written by: Vanessa Conabee photo provided by: Park City Museum
Holidays held special meaning for the hard-working miners of Park City. The mine companies only allowed two days off: Christmas and Independence Day. Far from relatives and friends, most miners celebrated the winter holiday with a hot bath in the local bathhouse and a trip to the saloon. As Park City grew, families moved in and brought the traditions of gift giving and decorated trees. Bands played carols on Main Street, and businesses gave bottles of whiskey to their regulars. Merchants decorated their storefronts, ordering decorations months in advance to avoid being cut off by snowfall. McPherson’s store displayed a fruitcake and a giant-sized doll in its window. For a quarter, a customer got to guess the number of raisins in the cake to win the doll. Many stores boasted new fangled toys, such as cannons that shot rubber balls, magic lanterns and Cinderella dolls. Local churches hosted Christmas celebrations at which every child received a popcorn ball, bag of candy and a small gift.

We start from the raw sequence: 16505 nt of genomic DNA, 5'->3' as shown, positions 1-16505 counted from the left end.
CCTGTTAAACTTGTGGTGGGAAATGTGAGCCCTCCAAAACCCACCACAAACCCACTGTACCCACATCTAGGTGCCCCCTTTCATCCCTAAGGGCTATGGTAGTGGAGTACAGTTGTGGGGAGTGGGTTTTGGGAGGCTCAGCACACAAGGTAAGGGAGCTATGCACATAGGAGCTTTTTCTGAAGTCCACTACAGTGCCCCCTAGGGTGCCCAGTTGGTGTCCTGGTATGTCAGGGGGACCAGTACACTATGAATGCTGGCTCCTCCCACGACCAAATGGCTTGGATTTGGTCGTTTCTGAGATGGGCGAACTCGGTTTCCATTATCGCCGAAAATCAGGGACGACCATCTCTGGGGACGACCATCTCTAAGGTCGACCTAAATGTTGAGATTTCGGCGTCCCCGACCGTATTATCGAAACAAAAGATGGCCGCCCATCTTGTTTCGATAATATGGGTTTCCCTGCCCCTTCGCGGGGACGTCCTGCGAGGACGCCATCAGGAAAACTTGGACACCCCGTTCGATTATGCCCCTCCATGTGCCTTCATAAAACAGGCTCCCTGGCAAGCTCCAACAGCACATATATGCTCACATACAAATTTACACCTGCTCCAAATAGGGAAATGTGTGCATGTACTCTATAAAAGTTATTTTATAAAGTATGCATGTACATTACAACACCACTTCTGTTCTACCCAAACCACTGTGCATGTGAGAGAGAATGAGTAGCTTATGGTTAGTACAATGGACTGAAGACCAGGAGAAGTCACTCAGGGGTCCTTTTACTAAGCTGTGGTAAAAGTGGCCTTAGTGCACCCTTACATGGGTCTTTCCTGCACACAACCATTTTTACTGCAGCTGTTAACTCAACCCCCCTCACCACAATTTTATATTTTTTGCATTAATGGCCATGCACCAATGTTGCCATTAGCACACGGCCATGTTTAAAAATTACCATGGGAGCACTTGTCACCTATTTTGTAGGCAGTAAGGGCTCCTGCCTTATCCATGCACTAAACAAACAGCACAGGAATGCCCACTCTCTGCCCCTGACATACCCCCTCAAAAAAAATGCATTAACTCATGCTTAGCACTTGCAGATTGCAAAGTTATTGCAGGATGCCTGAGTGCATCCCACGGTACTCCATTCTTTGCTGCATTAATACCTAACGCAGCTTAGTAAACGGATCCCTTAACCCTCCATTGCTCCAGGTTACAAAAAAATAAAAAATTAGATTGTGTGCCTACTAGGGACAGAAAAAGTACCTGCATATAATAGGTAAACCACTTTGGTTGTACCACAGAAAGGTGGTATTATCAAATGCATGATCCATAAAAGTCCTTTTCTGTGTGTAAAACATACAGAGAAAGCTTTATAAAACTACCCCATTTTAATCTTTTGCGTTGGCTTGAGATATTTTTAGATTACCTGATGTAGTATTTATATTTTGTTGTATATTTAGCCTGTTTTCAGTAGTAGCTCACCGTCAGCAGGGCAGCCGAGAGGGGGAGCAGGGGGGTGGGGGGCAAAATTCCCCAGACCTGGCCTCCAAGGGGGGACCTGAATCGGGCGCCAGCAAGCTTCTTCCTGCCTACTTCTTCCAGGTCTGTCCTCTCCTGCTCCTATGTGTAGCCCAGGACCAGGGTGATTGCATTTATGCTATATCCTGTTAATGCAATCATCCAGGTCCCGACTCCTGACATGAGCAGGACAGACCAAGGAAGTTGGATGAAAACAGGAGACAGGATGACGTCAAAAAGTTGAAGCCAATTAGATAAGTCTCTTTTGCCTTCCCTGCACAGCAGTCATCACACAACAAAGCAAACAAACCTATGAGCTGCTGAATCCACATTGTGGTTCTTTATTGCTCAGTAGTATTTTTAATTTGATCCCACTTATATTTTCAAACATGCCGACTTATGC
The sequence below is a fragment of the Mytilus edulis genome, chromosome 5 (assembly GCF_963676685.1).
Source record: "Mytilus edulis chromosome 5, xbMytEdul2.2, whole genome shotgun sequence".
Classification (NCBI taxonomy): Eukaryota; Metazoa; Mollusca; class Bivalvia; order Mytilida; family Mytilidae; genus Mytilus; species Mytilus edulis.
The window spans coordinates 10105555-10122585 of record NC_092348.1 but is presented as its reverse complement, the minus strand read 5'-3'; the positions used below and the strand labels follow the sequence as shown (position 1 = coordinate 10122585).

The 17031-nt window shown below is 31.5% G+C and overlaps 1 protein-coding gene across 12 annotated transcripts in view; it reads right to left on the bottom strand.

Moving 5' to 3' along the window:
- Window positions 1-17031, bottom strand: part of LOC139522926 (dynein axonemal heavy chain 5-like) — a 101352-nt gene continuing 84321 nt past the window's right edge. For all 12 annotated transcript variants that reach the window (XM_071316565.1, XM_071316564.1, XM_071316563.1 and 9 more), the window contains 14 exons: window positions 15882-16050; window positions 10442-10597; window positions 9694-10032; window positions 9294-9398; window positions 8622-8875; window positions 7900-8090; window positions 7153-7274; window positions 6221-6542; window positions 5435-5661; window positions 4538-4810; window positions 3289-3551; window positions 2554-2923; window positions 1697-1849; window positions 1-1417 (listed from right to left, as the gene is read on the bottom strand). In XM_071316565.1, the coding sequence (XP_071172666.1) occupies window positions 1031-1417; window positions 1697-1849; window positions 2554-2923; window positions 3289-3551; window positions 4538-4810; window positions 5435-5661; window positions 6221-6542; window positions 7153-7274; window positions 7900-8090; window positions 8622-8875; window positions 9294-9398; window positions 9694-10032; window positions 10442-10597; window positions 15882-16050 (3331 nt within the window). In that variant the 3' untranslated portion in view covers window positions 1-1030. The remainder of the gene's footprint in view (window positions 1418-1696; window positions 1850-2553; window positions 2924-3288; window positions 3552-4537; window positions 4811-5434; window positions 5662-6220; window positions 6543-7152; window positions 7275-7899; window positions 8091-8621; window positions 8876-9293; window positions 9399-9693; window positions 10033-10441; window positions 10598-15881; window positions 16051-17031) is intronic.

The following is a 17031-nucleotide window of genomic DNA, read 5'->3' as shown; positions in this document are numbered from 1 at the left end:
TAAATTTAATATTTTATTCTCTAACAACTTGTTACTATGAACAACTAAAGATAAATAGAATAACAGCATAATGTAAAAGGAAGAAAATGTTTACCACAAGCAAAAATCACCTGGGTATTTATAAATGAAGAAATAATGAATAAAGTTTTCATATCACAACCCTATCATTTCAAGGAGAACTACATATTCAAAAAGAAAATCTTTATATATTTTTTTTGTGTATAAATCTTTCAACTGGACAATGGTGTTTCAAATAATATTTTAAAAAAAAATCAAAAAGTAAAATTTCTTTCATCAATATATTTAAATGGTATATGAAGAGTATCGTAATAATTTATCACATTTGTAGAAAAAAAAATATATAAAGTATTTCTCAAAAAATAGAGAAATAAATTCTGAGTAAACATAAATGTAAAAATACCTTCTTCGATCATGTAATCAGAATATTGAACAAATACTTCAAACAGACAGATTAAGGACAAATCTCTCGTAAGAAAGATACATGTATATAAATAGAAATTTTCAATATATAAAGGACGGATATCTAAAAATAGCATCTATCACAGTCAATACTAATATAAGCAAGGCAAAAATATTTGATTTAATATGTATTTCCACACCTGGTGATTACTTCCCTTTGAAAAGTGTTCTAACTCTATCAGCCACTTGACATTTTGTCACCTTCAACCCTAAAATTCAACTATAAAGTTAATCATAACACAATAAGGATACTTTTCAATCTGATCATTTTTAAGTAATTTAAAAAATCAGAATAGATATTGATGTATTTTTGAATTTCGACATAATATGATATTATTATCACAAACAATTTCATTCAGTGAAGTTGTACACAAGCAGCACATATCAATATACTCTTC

See more inside our 2017 November/December Issue.